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Learning Rails: Live Edition by Edd Dumbill, Simon St. Laurent

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Test Your Knowledge

Quiz

  1. Where do you specify data relationships?

  2. How much effort does Rails put into enforcing relationships between models?

  3. What does the collect method do?

  4. How can you check to see whether a related record exists?

  5. Why would you want to go to the trouble of creating a nested resource?

  6. When would you use a before_filter?

  7. What does form_for do when it is passed an array for its first argument?

  8. What two columns are needed in a join table?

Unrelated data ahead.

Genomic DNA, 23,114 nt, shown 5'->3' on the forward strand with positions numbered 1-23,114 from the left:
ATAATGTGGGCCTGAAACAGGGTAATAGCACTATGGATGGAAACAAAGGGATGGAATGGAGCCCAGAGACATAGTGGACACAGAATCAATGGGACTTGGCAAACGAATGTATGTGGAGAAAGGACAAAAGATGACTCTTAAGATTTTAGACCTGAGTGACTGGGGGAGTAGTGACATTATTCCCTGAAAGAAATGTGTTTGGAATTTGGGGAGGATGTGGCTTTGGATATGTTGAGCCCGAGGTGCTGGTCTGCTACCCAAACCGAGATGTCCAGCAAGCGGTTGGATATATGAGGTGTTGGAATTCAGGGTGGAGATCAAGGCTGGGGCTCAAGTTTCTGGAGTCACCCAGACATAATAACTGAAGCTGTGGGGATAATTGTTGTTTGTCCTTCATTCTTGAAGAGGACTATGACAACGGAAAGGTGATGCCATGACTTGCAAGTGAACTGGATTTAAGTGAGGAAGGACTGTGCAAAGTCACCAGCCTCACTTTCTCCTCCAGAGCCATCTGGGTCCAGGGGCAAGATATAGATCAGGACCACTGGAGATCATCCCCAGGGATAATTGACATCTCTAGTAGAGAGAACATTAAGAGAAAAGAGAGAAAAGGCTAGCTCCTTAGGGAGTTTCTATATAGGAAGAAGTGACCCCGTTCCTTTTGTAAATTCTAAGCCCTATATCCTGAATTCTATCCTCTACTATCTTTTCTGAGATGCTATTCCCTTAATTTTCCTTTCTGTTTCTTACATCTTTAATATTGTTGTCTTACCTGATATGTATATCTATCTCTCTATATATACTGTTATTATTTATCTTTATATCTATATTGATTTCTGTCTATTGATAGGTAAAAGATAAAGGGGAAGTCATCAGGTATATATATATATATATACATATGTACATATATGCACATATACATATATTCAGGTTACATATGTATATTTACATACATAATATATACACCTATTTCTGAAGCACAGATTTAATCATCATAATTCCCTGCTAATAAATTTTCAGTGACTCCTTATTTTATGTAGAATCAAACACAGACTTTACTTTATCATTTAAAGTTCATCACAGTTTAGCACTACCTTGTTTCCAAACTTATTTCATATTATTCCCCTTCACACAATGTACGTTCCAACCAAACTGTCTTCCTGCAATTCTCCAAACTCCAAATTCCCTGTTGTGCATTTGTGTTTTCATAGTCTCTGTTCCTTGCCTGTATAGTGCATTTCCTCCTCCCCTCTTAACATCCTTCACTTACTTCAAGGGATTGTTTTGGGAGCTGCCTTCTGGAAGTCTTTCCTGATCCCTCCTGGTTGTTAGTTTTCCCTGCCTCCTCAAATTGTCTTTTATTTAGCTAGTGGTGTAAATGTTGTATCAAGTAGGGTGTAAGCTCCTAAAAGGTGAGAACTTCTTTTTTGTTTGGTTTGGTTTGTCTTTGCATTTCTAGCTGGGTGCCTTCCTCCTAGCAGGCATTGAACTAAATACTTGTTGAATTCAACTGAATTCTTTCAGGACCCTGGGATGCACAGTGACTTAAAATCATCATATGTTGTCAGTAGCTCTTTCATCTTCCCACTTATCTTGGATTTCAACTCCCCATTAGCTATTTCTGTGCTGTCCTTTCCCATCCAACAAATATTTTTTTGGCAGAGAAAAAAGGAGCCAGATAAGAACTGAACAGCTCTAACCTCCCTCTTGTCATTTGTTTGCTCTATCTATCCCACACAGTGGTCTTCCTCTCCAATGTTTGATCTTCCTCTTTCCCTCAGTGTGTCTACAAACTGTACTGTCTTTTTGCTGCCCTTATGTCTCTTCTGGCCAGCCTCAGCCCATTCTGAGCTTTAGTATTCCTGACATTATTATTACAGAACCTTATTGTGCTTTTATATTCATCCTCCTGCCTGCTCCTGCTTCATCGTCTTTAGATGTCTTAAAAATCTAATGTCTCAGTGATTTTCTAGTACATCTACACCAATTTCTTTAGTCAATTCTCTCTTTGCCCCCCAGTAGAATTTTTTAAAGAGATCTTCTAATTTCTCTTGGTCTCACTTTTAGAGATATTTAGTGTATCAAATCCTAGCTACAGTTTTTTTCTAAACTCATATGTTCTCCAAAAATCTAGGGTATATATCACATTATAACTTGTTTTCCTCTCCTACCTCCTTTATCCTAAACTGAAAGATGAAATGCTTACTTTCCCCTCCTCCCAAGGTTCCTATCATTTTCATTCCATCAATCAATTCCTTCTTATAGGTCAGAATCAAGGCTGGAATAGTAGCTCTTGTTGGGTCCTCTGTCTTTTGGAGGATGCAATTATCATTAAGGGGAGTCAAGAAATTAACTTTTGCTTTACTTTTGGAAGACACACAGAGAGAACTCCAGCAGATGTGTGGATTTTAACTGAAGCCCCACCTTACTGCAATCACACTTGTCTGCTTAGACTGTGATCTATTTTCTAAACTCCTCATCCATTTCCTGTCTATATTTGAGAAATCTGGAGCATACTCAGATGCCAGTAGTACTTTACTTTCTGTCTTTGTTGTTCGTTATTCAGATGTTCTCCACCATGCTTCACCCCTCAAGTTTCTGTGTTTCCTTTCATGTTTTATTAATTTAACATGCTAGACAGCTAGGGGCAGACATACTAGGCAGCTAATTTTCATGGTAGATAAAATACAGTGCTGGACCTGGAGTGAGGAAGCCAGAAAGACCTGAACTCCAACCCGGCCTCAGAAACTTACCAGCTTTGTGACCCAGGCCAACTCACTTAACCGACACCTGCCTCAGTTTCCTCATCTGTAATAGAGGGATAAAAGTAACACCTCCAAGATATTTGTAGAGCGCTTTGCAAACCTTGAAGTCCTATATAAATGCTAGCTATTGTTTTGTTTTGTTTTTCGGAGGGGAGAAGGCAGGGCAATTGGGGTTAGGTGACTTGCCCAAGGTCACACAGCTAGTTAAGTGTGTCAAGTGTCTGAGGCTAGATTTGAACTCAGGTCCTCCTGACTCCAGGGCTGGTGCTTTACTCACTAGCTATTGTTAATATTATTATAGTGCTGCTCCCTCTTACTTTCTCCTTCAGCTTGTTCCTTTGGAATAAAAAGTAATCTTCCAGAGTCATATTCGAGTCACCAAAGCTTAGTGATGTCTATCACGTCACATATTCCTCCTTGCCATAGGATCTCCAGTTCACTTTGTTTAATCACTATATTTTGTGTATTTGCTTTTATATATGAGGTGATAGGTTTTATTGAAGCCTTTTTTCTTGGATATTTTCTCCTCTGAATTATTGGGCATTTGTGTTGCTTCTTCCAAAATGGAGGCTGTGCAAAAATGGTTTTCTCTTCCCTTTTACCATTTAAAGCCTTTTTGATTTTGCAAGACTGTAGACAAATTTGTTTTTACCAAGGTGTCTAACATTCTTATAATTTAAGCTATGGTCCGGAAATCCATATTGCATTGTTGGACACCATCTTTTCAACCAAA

9. Why would you want to index the columns of a join table?

  10. Where do you tell Rails about new methods you’ve added to the scaffolding?

Answers

  1. Relationships are specified in models. The models on both sides of any given relationship must identify how they relate to the other model. For example, a has_many relationship in one model should be matched by a belongs_to relationship in another model.

  2. Rails doesn’t put any effort into enforcing relationships between models. If you have constraints to impose, you need to create code that checks and enforces them.

  3. The collect method iterates over a collection and gathers the results from a block. It’s an easy way to turn a list of data into a select list, for instance.

  4. You could check for a related record with find, but in most validation contexts it’s easier to use the validates_existence_of plug-in. (If you want to check for a related valid record, then Rails’ built-in validates_associated will work.)

  5. Nested resources have some programming aesthetic appeal, but they’re also useful for making relationships ...

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